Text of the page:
23 Civ. 1868 (LLS)
OPINION & ORDER
LOUIS L. STANTON U.S.D.J
The present case arises from two agreements Charles D. Scales entered with defendant Investis Digital Inc. ("Investis"), the second of which stated that Scales would be entitled to participate in employee benefit plans, including a life insurance plan, as part of his employment compensation. However, Scales was ultimately denied life insurance coverage and died soon after receiving news of that denial. His estate never received any form of life insurance following his death. Plaintiff Monica Lovo, the personal representative of Scales' estate, now brings claims under the Employee Retirement Income Security Act ("ERISA") against Investis and TriNet HR III ("TriNet"), the alleged administrator of Investis' employee benefits . Lovo also brings claims for common law breach of contract and equitable estoppel against Investis. Investis and TriNet each moved to dismiss the Complaint for failure to state a claim. For the following reasons, the Complaint is dismissed for lack of subject matter jurisdiction.
The original plaintiff in this case was John Glassman, acting as the personal representative of Scales' estate. On September 21, 2023, Monica Lovo was appointed to be the personal representative of Scales' estate. On October 16, 2023, Lovo was such substituted for Glassman as the plaintiff in this case. (Dkt. No. 29) .
The following facts are drawn from the Complaint and accepted as true for the consideration of the Motions to Dismiss.
On February 29, 2016, Investis (then known as Investis, Inc .) hired Scales to serve as "CEO U.S. ." The Complaint ("Comp .") at~ 13. On that date, Investis and Scales entered into an agreement (the "Employment Agreement"), which provided Scales with a yearly base salary of $350,000, a bonus plan, and benefits that were laid out in Section Four of the Employment Agreement, which stated "Benefits: With immediate effect of [sic] your start date, you shall be entitled to participate in all employee benefit plans of the Company from time-to- time in effect, subject to and in accordance with the rules of such plans. The following plans are stated in the following:" Id. at ¶ 14, Investis Motion to Dismiss ("Investis MTD") Exhibit A (Dkt. No. 14). The Employment Agreement then lists vacation, medical cover, 401(K), day care, and commuter benefits. Id. Life insurance was not included in that list of plans. Comp, at ¶ 15.
In January 2017, Scales was promoted from "CEO US" to "Global CEO." Id. at ¶ 16. In March 2021, Investis Corp, purchased Investis Inc., and changed the company's name to Investis Digital. Id. at ¶17. On April 7, 2021, Scales signed an amendment to the Employment Agreement (the "Amended Agreement"). Investis MTD Exhibit A. The Amended Agreement increased Scales' base salary to $459,000, decreased the maximum allowed bonus, and amended Section Four of the Employment Agreement. Comp, at ¶ 21. The Amended Agreement states in relevant part:
Section 4 of the Employment Agreement is amended to add the following to the end thereof. For the avoidance of doubt and save as provided in clause 3 of this First Amendment (see above), the existing provisions in section 4 shall be unaffected by the below additions which shall apply alongside them:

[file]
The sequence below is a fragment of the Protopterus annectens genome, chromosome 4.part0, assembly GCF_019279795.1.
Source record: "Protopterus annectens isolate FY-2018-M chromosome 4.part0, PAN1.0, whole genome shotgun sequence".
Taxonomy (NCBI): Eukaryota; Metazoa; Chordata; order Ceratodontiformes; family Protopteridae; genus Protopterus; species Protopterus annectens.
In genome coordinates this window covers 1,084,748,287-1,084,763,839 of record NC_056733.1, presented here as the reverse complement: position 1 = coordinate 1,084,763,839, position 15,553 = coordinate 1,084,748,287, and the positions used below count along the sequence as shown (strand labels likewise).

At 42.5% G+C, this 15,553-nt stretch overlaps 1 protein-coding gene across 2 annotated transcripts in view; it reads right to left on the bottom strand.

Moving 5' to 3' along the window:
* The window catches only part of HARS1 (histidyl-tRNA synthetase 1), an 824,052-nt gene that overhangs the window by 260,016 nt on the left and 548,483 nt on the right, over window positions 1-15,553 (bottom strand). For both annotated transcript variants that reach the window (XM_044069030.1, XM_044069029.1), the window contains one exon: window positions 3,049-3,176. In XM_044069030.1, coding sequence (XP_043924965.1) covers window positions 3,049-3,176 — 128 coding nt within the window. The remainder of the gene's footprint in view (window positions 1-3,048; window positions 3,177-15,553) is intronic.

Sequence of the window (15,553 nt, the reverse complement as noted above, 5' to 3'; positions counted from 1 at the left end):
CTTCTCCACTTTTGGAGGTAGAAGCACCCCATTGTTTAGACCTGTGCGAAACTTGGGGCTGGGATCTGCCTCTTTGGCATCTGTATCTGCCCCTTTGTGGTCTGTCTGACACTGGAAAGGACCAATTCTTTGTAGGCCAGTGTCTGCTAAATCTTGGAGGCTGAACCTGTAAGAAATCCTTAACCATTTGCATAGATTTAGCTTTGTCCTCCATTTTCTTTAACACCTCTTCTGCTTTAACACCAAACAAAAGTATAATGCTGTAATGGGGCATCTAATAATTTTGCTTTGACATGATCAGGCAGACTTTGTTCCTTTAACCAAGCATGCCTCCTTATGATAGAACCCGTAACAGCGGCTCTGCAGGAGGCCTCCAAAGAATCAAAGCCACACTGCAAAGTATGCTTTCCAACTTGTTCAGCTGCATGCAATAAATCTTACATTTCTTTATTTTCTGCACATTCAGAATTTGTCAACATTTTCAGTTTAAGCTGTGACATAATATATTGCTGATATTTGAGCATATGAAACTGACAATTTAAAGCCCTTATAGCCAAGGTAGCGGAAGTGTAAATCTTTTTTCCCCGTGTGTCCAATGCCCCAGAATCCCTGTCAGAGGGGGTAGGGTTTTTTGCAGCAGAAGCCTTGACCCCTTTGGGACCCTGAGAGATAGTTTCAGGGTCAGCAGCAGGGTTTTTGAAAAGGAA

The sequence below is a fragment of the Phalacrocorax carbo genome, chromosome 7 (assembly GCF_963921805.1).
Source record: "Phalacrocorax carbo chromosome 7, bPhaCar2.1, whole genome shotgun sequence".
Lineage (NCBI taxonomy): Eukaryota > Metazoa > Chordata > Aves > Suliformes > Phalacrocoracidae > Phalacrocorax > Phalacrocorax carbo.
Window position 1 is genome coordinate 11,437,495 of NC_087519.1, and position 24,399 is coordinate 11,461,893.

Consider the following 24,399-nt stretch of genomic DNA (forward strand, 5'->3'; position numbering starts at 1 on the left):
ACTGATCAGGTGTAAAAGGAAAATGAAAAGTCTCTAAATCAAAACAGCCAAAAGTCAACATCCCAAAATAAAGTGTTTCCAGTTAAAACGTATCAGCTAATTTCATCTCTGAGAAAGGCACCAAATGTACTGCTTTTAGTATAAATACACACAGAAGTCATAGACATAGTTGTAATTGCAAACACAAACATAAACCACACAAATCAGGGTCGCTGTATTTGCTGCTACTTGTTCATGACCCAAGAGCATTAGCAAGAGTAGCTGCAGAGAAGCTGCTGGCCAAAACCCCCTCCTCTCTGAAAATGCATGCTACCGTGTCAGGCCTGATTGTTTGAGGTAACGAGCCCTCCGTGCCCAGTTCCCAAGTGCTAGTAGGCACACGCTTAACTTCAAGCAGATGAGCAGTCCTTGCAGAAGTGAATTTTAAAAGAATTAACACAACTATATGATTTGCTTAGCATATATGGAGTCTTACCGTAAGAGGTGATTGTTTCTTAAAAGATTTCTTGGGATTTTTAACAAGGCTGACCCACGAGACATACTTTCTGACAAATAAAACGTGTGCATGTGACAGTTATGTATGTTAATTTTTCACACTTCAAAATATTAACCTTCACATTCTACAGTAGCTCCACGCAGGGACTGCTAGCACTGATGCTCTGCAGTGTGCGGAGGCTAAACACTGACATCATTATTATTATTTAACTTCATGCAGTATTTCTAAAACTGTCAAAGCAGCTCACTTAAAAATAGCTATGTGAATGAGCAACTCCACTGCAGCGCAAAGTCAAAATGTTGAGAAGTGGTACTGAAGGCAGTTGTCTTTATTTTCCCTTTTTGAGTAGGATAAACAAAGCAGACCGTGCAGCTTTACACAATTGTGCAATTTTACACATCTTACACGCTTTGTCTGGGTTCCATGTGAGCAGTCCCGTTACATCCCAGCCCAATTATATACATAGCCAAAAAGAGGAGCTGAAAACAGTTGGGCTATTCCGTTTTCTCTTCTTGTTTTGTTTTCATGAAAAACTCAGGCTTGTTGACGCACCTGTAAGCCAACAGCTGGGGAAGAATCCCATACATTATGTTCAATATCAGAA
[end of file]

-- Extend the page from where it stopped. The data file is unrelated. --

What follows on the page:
Life Insurance - Life insurance benefit of five (5) times the base salary. Investis MTD, Exhibit B. Essentially, the Amended Agreementextended the list of employee benefit plans Scales would be entitled to participate in to include life insurance. Life insurance plans were not broadly available to Investis employees; they were only offered to Scales and two other executives as inducement to continue working at Investis after the March 2021 change of ownership. Comp at ¶ 25. Life insurance was important to Scales, who was in his mid-60s, weighed 300 pounds, and suffered from atrial fibrillation, which made obtaining life insurance difficult. Id. at ¶ 24.
Clause three amends the vacation and commuter benefits provided in the Employment Agreement.
After the Amended Agreement was executed, Investis undertook to obtain this life insurance on Scales' behalf from Metropolitan Insurance ("Met Life"), a third-party insurer. Id. at ¶ 31. TriNet, the alleged administrator of Investis' benefits and co-employer of Investis Digital employees, then informed Investis that Met Life required individuals to complete a statement of health to qualify for life insurance at the rate of five times Scales' salary. Id. at ¶¶ 12, 31. Scales completed the statement of health and a medical evaluation but received notice that Met Life had denied him life insurance in August 2021. Id. at ¶¶ 32, 37. Scales passed away on September 5, 2021 before he could appeal that denial. Id. at ¶ 38. Despite requests for life insurance from Scales' estate, Investis has not paid any form of life insurance to Scales' estate. Id. at ¶ 40.
The Complaint alleges that both Investis and TriNet (together "defendants") knew that Scales could have obtained life insurance for three times the amount of his salary without completing a statement of health, and that Investis gave that life insurance option to the other two executives who received life insurance following Scales' death. Id. at ¶ 41. The Complaint alleges that Investis' failure to pay the Scales' estate life insurance violates ERISA and defendants' failure to adequately disclose the option for life insurance in the amount of three times his salary deprived Scales of his life insurance benefit. Id. at ¶¶ 57-58.